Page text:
Wednesday, June 10, 2020

Expository vs. Narrative: What’s for Dinner?, Part 2

On Monday, I shared an expository passage about the red-spotted purple butterfly’s unusual eating habits from my upcoming book Ick! Delightfully Disgusting Animal Dinners, Dwellings, and Defenses and talked a little bit about the process of writing the book.

Today, we’ll continue discussing the differences between narrative and expository nonfiction by looking at two consecutive spreads from Loree Griffins Burns’s fabulous new book You’re Invited to a Moth Ball: A Nighttime Insect Celebration, photographed by Ellen Harasimowicz. The book is perfectly suited for a narrative writing style because it conveys an experience, a thrilling event known as a moth ball. 

The first of these spreads features a group of children observing an incredible variety of moths attracted to a white sheet illuminated by a special light. What an experience!

And the second spread (which loosely connects to the topic of the Ick! spread I shared on Monday) highlights why it’s helpful to know an insect’s dietary preferences. 

Let’s take a closer look at Loree’s text:

The number of moths might be small at first. Be patient. On a warm night, moths become more active as the night gets darker and the hour gets later.

Some people never, not once in their whole lives, connect with moths this way. So take your time. Soak it all in.

And don’t forget to check the sugar bait. There might be more moths to meet.

Party on, friends! Be kind to your guests. Watch them sip homemade nectar, and marvel at how they do it. 

There are so many things to love about the way Loree has written this book. While direct address can sometimes seem heavy handed or even didactic, in this book, it contributes beautifully to the gentle, friendly, invitational voice. Even though the language is remarkably simple, each word has been carefully chosen to instill a sense of wonder and awe, which will undoubtedly inspire many young readers to begin planning a moth ball of their own. 

After reading the book, I wondered what inspired Loree to write about a moth ball rather than a more general survey book about months. I also wanted to know how and why she decided to employ a narrative writing style.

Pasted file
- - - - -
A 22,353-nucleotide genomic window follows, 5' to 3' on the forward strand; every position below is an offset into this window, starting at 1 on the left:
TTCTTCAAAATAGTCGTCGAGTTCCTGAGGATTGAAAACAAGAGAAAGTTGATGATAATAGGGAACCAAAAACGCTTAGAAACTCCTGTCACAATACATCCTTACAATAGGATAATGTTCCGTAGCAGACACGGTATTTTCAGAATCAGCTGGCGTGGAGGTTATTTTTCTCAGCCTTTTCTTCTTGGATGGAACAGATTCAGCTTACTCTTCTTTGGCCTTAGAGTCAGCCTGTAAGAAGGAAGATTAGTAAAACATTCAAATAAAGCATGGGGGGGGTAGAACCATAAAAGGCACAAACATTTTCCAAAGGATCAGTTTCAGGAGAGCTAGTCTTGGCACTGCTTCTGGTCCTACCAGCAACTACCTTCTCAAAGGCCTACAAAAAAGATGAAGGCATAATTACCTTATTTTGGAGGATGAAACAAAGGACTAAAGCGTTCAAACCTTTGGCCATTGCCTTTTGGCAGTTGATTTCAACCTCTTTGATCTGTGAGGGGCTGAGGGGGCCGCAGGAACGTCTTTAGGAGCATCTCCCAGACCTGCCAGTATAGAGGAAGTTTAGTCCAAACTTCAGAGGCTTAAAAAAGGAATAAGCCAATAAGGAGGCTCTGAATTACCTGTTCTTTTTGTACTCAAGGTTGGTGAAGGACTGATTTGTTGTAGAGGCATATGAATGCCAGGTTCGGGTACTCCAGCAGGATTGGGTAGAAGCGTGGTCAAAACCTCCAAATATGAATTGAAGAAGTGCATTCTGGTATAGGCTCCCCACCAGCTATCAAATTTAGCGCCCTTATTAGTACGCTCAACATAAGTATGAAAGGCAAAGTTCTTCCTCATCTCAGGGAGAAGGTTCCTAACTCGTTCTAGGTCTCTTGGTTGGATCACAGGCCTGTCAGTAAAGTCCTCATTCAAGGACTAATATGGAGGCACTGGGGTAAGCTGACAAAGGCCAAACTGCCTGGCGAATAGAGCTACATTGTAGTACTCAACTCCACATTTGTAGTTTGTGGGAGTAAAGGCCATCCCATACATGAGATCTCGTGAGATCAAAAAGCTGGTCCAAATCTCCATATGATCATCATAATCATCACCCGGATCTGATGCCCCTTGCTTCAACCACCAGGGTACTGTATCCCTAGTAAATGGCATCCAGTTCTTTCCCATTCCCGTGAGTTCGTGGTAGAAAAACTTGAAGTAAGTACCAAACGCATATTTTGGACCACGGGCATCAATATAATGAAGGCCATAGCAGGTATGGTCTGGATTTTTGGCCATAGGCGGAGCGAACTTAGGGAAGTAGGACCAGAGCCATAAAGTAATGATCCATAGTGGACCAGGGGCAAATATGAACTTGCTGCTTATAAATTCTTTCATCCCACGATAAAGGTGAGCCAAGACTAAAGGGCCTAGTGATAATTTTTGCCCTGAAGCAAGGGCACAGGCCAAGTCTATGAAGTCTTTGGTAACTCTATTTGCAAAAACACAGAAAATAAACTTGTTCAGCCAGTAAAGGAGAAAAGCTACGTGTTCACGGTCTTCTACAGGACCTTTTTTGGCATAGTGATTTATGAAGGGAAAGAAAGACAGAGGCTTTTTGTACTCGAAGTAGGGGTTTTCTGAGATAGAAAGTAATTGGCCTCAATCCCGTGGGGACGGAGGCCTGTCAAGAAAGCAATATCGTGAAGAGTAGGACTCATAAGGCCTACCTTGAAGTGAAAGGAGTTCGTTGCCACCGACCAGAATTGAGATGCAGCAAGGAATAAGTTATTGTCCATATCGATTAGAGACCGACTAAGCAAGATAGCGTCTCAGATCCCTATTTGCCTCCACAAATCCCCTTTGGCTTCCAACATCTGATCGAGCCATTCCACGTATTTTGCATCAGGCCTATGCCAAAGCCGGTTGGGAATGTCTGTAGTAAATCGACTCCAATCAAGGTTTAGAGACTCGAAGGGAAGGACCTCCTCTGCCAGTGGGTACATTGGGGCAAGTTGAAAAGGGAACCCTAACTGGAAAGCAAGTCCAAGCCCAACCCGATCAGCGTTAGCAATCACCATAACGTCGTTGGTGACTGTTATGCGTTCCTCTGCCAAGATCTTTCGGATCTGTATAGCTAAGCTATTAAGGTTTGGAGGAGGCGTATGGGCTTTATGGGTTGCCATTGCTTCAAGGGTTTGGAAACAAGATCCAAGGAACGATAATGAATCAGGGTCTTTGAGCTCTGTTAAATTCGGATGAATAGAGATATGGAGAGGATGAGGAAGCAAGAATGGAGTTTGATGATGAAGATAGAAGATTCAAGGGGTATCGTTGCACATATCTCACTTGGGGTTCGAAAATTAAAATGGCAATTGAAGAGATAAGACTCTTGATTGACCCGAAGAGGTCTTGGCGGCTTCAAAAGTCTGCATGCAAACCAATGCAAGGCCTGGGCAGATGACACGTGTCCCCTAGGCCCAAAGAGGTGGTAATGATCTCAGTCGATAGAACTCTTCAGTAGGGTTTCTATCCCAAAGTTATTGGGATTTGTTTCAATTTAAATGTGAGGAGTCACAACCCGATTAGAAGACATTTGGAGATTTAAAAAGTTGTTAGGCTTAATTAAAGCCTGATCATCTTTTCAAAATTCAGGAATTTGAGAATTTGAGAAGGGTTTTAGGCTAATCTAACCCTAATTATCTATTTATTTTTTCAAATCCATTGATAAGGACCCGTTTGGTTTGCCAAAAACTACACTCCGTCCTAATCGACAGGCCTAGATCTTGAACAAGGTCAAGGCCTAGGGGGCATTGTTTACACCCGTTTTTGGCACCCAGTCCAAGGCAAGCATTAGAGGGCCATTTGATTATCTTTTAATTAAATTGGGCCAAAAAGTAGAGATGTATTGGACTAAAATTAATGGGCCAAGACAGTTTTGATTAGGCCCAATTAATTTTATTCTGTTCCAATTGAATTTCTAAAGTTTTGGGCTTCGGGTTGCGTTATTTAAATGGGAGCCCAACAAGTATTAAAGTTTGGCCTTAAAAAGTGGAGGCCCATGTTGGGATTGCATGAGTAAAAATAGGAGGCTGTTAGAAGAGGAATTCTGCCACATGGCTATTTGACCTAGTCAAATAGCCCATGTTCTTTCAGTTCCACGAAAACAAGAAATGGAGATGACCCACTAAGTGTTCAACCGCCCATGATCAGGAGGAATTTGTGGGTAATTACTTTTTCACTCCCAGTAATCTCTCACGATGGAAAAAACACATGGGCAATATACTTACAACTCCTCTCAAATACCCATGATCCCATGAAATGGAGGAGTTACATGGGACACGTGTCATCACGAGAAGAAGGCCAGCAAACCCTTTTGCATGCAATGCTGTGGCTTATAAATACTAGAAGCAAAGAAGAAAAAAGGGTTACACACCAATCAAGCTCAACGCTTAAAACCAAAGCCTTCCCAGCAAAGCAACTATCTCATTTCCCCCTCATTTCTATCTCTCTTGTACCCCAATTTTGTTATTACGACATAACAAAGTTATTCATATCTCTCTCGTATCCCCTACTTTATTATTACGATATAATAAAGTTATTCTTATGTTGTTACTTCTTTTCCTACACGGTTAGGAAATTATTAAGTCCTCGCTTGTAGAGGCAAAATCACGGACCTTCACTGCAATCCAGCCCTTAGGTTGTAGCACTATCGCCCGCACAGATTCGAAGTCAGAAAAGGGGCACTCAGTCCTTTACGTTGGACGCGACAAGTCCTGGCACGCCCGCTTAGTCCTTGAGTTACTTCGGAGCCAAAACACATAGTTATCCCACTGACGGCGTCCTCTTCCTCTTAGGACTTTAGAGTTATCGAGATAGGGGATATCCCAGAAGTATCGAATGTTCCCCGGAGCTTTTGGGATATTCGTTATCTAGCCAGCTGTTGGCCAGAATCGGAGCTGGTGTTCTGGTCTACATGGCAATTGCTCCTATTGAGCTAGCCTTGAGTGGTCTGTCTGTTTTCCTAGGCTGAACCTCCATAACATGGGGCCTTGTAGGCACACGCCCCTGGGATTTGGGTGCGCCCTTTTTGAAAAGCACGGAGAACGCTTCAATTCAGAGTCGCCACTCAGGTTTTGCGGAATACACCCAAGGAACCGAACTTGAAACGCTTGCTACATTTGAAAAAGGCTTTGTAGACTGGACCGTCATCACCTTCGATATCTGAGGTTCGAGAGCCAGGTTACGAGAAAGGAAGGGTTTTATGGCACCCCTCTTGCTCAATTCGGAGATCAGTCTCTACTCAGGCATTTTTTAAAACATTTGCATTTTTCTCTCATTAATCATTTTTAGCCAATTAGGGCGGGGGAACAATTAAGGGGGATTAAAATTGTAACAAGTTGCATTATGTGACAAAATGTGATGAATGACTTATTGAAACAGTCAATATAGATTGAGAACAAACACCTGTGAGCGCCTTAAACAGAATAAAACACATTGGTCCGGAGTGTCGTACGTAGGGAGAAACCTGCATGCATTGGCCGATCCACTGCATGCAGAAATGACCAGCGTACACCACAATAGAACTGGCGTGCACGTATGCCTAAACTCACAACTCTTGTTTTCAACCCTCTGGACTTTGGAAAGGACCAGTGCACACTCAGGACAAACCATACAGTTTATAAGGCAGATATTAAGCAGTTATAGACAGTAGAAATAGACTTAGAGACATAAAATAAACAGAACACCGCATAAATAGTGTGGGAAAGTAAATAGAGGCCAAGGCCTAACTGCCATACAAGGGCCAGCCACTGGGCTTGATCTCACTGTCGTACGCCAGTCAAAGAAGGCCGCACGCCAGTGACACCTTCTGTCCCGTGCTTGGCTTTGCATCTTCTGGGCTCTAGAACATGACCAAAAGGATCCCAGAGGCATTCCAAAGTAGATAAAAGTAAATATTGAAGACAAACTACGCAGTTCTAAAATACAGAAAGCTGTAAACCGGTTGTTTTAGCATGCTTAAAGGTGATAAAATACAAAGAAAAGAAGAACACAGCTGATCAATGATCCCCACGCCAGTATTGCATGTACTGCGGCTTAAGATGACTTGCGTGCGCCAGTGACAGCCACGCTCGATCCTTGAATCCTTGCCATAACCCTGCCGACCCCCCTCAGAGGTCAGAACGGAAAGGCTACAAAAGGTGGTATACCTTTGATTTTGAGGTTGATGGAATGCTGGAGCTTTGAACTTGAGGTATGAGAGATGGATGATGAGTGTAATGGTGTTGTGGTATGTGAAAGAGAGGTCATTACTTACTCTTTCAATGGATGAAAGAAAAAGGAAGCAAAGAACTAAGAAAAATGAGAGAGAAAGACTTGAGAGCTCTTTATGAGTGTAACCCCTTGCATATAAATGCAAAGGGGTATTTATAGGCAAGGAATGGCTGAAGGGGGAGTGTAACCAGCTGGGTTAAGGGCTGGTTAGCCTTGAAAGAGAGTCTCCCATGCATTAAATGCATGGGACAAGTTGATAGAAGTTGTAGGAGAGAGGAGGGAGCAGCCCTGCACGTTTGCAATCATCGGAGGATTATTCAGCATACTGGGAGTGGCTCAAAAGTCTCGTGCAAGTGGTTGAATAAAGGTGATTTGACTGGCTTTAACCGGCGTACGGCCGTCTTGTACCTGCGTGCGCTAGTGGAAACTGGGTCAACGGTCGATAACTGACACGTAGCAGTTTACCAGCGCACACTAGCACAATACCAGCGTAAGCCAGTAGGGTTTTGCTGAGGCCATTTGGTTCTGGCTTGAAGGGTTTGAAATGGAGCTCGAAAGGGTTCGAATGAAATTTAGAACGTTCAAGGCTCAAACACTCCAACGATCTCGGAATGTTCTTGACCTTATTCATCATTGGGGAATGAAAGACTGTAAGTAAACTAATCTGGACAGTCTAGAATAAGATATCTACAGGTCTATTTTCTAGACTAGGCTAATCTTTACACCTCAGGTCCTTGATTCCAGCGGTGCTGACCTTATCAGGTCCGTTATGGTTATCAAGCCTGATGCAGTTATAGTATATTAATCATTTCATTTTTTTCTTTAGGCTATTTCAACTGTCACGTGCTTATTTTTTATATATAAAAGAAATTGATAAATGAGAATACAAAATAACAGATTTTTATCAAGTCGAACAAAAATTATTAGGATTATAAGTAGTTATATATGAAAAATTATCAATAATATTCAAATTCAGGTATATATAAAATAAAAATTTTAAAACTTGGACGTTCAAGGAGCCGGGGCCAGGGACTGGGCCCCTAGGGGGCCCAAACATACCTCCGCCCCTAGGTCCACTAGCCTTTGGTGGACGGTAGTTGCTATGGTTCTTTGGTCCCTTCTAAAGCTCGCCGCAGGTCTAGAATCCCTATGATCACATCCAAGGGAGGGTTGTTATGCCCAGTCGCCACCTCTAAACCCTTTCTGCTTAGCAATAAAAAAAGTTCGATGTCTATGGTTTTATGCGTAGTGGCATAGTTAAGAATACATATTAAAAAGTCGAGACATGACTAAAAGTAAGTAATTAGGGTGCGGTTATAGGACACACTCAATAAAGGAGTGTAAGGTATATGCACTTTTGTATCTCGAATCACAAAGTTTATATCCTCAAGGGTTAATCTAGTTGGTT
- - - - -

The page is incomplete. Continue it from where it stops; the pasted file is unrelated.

Here’s what Loree had to say:

“I'm one of those people who is naturally drawn to narrative. I never asked myself what would be the best writing style for a book about moths? Instead, I stumbled into a subject that was new and fascinating to me—moth watching, and I saw immediately that there was a beautiful and intriguing narrative ready-made—a moth watching party, or moth ball. Those two things convinced me that I wanted to make this book.

“This is not a book that gives a reader everything they'll ever want to know about moths. Rather, it’s an invitation into the world of moths, a quick and (I hope!) intriguing look at a new subject. 

“My fondest wish is that readers finish and do two things immediately: 1) hit the library for more books about moths and 2) start watching the moths in their own neighborhoods.” 

According to Loree, one big advantage of writing a narrative is the built-in text structure. While writers of expository nonfiction have to carefully consider how they will frame their facts, narratives typically have a chronological sequence structure.

“I didn't start by pondering how to organize all the moth facts,” says Loree. “Instead, my focus was entirely on telling a compelling moth story. I had to decide where to begin that story, where to end it, and how to get from one to the other. 

“Eventually I decided I would host a moth ball and invite readers to come. That story starts with the book's title: you're invited to a moth ball. I have readers arrive early, when it's still light outside, so that they can help me set up the party; that's how they learn how to attract moths. The story ends where so many great stories (and parties) do: bedtime. 

“This very simple story structure guided the way I conveyed moth facts. I couldn't just stick those facts anywhere, because I had to consider the party narrative. [There’s a] natural break in the party after the moth attractants were set but before the moths arrived. [That’s where] I tucked extra moth facts for readers.” 

I hope that this six-part blog series, which featured three spreads from my expository book Ick! Delightfully Disgusting Animal Dinners, Dwellings, and Defenses and passages from the narrative nonfiction titles Honeybee by Candace Fleming and Eric Rohmann, Flying Deep by Michelle Cusolito and Nicole Wong, and You’re Invited to a Moth Ball by Loree Griffins Burns and Ellen Harasimowicz has helped you gain a stronger understanding of the differences between narrative and expository writing. (Scroll down to read all the posts.)

The two writing styles present information in different ways, and as a result, appeal to different kinds of readers. While some students enjoy narrative and expository writing equally, others have a natural affinity for one or the other. 

Ultimately, we want all readers to be able to interact successfully with both writing styles, but developing the skills to do so takes time and patience and practice. That’s why it’s so important to meet emerging readers where they are by understanding, accepting, and encouraging their natural preferences.
When school and library book collections feature a rich assortment of expository nonfiction, narrative nonfiction, and fiction titles, every child will be able to find books that they connect with right now as well as books that can help them stretch and grow as they develop confidence as readers.


  1. Excited to try a moth ball of my own in my new house :). It's such a great book!

    1. We're looking forward to having you back in MA.